Advertisement
YOU ARE HERE: LAT HomeCollections

Music Review

Engaging Guarneri String Quartet, Human After All

October 17, 2000|RICHARD S. GINELL | SPECIAL TO THE TIMES

A glance at the Coleman Chamber Music Assn.'s 97th season indicates that the series isn't quite as tradition-bound as its reputation would have it; every program but one contains a healthy representation of music from the 20th century. The one exception was the season-opener, where the Guarneri String Quartet offered the reliable strains of Mozart, Brahms and Mendelssohn to a nearly packed Beckman Auditorium at Caltech on Sunday afternoon.

Yet even here, there was a wisp of enterprise, for the Mendelssohn Quartet No. 1, Opus 12, apparently had not been heard at a Coleman concert before. Hard to say why, for this is another accomplished miracle of the composer's youth (he was 20 when he wrote it), highlighted by one of his best light-footed scherzos in the canzonetta and a subdued, thoughtful coda.

Upon hearing the Guarneri Quartet in 2000, inevitably one turns back a decade or two to some nearly superhuman live performances, where the ensemble played like a sleek, unanimous, incredibly fine-tuned single instrument. Yet on this afternoon, the fabric seemed a bit frayed in several passages--the scrappy doppio movimento variation in the finale of the Brahms Opus 67 Quartet and the first movement of the Mozart K. 575 Quartet come to mind. They're human now, and you can hear some struggle--which may be actually reassuring and even engaging.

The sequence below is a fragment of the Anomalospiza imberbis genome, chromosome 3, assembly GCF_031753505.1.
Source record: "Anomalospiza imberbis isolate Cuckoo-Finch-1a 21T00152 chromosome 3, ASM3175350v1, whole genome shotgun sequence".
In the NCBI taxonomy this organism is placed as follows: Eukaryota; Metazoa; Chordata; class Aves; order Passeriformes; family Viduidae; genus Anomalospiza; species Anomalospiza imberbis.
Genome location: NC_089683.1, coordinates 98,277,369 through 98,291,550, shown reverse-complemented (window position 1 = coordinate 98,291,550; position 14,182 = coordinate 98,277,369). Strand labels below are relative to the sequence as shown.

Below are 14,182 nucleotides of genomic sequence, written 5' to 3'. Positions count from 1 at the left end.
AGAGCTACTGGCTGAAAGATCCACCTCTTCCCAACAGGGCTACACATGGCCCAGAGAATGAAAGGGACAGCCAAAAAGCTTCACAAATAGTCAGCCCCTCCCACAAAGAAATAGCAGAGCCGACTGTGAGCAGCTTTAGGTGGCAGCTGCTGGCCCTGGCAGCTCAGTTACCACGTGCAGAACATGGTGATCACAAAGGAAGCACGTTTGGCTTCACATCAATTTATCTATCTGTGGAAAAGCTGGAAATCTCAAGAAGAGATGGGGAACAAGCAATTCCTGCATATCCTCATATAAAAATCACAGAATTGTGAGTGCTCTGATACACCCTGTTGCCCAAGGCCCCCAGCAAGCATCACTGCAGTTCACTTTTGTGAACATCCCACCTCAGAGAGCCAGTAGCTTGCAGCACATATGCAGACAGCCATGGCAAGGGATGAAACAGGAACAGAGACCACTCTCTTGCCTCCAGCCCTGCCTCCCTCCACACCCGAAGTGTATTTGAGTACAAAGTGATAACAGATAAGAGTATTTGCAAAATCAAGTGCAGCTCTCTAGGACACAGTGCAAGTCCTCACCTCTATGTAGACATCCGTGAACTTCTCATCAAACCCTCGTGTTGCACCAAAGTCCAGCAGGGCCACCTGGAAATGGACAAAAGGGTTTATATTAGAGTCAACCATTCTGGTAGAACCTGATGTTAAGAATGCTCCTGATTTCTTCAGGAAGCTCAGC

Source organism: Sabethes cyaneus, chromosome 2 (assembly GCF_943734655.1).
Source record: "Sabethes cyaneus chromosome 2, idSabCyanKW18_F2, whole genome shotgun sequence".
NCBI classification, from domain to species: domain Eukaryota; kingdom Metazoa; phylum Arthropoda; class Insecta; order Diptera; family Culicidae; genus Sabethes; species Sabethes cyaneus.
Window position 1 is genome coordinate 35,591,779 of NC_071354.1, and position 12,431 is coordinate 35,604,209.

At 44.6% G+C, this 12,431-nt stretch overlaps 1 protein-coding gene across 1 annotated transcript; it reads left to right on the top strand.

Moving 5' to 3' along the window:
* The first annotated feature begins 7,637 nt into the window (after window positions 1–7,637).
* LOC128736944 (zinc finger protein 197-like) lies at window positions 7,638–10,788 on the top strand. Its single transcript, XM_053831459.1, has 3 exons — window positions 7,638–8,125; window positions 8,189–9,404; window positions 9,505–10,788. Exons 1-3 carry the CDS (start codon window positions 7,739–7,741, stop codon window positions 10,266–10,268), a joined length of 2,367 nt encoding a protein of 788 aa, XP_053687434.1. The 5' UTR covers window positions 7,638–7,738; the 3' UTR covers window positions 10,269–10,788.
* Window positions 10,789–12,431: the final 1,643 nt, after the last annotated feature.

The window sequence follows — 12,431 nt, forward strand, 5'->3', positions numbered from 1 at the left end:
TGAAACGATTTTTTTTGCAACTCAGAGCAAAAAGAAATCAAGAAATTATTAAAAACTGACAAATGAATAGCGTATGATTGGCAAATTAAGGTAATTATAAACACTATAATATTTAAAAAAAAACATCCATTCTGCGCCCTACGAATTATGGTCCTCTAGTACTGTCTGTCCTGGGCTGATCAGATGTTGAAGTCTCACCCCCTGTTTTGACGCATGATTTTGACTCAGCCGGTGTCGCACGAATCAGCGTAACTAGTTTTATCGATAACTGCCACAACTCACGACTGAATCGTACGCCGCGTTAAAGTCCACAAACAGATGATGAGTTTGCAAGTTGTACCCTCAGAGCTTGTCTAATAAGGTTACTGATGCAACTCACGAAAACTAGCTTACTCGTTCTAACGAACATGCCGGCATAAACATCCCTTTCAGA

But there remains a high degree of musical empathy and vitality from violinists Arnold Steinhardt and John Dalley, violist Michael Tree (who continues to offer sterling solo work), and cellist Peter Wiley. The Mendelssohn had nice, tripping rustic rhythms, ardor and much of the patented Guarneri warmth, the Brahms built to lush symphonic climaxes, and the encore--the second movement of the Ravel Quartet--was exquisitely played.

Advertisement
Los Angeles Times Articles
|
|
|